To support a micro-tiling memory architecture, the memory subsystem has been improved to allow sub-channel accesses. Embodiments of the invention have shown that micro-tiling can be implemented and still be backward compatible with pre-existing memory module form factors and standards. Previously, there was no method available to route additional address signal lines over the pre-existing memory module (e.g., DIMM) connectors. Embodiments of the invention have provided a solution to this by overloading the pre-existing address lines with independent address information for each sub-channel. Other methods to supply the independent address information to each sub-channel may be provided if backward compatibility is not important.

While certain exemplary embodiments have been described and shown in the accompanying drawings, it is to be understood that such embodiments are merely illustrative of and not restrictive on the broad invention, and that the embodiments of the invention not be limited to the specific constructions and arrangements shown and described, since various other modifications may occur to those ordinarily skilled in the art.

Claims (15)

What is claimed is:
1. An integrated circuit, comprising:
a memory controller comprising:
a) a memory interface having a data bus;
b) a first datapath between said memory interface and a cache unit that is coupled to multiple processors;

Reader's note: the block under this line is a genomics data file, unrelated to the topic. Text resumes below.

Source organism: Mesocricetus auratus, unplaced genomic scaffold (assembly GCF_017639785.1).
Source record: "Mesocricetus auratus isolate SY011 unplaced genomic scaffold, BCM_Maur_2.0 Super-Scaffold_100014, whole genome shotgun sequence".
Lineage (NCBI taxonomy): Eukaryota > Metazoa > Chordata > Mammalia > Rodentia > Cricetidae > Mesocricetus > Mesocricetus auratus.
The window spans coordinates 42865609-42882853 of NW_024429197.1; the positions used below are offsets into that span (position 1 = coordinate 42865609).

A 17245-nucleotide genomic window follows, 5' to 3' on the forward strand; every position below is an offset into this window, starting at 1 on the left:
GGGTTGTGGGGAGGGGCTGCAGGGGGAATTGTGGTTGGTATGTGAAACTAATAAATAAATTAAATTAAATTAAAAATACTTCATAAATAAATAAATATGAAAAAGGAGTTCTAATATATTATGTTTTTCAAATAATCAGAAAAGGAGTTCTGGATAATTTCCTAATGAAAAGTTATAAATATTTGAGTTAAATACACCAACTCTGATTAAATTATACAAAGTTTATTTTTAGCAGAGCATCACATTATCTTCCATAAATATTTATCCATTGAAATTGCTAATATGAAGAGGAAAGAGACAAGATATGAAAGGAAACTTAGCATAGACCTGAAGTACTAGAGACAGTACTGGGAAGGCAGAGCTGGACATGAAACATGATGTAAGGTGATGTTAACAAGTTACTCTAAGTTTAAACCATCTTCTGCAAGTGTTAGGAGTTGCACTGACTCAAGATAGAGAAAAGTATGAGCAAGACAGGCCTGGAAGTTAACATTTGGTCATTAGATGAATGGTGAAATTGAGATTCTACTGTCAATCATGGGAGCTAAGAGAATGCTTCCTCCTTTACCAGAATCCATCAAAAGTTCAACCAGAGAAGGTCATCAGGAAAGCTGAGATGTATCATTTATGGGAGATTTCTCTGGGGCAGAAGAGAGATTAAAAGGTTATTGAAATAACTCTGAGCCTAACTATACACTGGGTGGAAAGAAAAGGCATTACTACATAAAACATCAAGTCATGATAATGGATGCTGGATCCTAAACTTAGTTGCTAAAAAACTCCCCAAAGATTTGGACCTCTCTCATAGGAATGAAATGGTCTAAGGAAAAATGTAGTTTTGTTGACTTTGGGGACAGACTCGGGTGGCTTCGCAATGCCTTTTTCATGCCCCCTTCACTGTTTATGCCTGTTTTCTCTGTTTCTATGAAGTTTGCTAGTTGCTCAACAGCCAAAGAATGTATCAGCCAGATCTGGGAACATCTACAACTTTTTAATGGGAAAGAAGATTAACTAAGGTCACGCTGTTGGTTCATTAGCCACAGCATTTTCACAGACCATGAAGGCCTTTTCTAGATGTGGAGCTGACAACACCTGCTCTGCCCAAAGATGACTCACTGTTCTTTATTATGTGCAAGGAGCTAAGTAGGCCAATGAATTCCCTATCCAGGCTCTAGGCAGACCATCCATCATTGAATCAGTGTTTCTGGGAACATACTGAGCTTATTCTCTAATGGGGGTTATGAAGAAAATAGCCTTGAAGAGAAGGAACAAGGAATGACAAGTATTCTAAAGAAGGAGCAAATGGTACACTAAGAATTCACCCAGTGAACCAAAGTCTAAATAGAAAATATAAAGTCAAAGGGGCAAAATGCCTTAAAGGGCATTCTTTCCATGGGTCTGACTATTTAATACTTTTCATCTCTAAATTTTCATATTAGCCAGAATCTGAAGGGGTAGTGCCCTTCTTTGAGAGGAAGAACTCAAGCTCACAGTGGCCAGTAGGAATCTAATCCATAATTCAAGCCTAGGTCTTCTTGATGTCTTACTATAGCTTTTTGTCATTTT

c) a second datapath between said memory interface and a graphics controller;
d) logic circuitry to:
i) treat said data bus as part of a single data channel for a first memory accessing process whose data content is passed over said first datapath;
ii) treat different parts of said data bus as respective parts of multiple data channels for a second memory accessing process whose data content is passed over said second datapath, each of said multiple data channels having a smaller physical data bus width than said single data channel;
iii) generate additional addressing information for said second memory accessing process as compared to said first memory accessing process, wherein said additional addressing information appears on any of i) through iv) below:
i) additional addressing lines that emanate from said memory interface and that are dedicated for said second memory accessing process but not said first memory accessing process;
ii) unused ECC lines of said single data channel;
iii) address lines that are unused when a column address strobe is asserted;
iv) unused ECC pins of a memory module coupled to said memory interface.
2. The integrated circuit of claim 1 wherein said data bus has a 64 bit physical width.
3. The integrated circuit of claim 1 wherein said multiple data channels comprises four data channels.
4. The integrated circuit of claim 1 wherein said single data channel is a double data rate data channel.
5. The integrated circuit of claim 1 wherein said logic circuitry is to cause said additional addressing information to include different addresses on respective address lines of different ones of said multiple data channels.
6. A method, comprising:
performing the following with a memory controller:
by way of a first memory accessing process, transferring first data over a first data channel between a memory interface and at least one memory module;
transferring said first data between said memory interface and a cache that is coupled to multiple processors;